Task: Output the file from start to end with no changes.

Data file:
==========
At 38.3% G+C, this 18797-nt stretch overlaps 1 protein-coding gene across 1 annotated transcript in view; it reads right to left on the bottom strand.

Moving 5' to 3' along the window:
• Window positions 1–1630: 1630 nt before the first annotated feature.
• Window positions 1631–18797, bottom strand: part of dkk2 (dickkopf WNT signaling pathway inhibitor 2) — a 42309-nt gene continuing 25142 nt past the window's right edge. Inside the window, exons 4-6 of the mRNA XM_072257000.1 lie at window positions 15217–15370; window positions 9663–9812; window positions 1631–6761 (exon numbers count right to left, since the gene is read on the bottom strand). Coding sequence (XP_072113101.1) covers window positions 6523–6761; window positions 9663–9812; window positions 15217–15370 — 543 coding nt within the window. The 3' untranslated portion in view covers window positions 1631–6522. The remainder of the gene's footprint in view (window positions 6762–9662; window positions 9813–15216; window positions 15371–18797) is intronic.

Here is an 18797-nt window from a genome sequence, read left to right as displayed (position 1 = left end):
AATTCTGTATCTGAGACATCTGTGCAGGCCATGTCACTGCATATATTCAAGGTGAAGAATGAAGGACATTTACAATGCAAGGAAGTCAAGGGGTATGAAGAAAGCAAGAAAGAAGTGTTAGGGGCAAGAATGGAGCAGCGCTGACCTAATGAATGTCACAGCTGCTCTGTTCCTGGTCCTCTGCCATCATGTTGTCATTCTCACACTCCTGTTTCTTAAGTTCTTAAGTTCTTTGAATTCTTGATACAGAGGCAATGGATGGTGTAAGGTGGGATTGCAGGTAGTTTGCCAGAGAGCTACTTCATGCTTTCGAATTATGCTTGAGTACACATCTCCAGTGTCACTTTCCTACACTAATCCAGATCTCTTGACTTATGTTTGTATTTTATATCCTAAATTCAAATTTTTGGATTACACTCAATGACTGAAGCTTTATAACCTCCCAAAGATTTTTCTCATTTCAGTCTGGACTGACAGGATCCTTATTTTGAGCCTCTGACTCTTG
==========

At 38.3% G+C, this 18797-nt stretch overlaps 1 protein-coding gene across 1 annotated transcript in view; it reads right to left on the bottom strand.

Moving 5' to 3' along the window:
• Window positions 1–1630: 1630 nt before the first annotated feature.
• Window positions 1631–18797, bottom strand: part of dkk2 (dickkopf WNT signaling pathway inhibitor 2) — a 42309-nt gene continuing 25142 nt past the window's right edge. Inside the window, exons 4-6 of the mRNA XM_072257000.1 lie at window positions 15217–15370; window positions 9663–9812; window positions 1631–6761 (exon numbers count right to left, since the gene is read on the bottom strand). Coding sequence (XP_072113101.1) covers window positions 6523–6761; window positions 9663–9812; window positions 15217–15370 — 543 coding nt within the window. The 3' untranslated portion in view covers window positions 1631–6522. The remainder of the gene's footprint in view (window positions 6762–9662; window positions 9813–15216; window positions 15371–18797) is intronic.

Here is an 18797-nt window from a genome sequence, read left to right as displayed (position 1 = left end):
AATTCTGTATCTGAGACATCTGTGCAGGCCATGTCACTGCATATATTCAAGGTGAAGAATGAAGGACATTTACAATGCAAGGAAGTCAAGGGGTATGAAGAAAGCAAGAAAGAAGTGTTAGGGGCAAGAATGGAGCAGCGCTGACCTAATGAATGTCACAGCTGCTCTGTTCCTGGTCCTCTGCCATCATGTTGTCATTCTCACACTCCTGTTTCTTAAGTTCTTAAGTTCTTTGAATTCTTGATACAGAGGCAATGGATGGTGTAAGGTGGGATTGCAGGTAGTTTGCCAGAGAGCTACTTCATGCTTTCGAATTATGCTTGAGTACACATCTCCAGTGTCACTTTCCTACACTAATCCAGATCTCTTGACTTATGTTTGTATTTTATATCCTAAATTCAAATTTTTGGATTACACTCAATGACTGAAGCTTTATAACCTCCCAAAGATTTTTCTCATTTCAGTCTGGACTGACAGGATCCTTATTTTGAGCCTCTGACTCTTG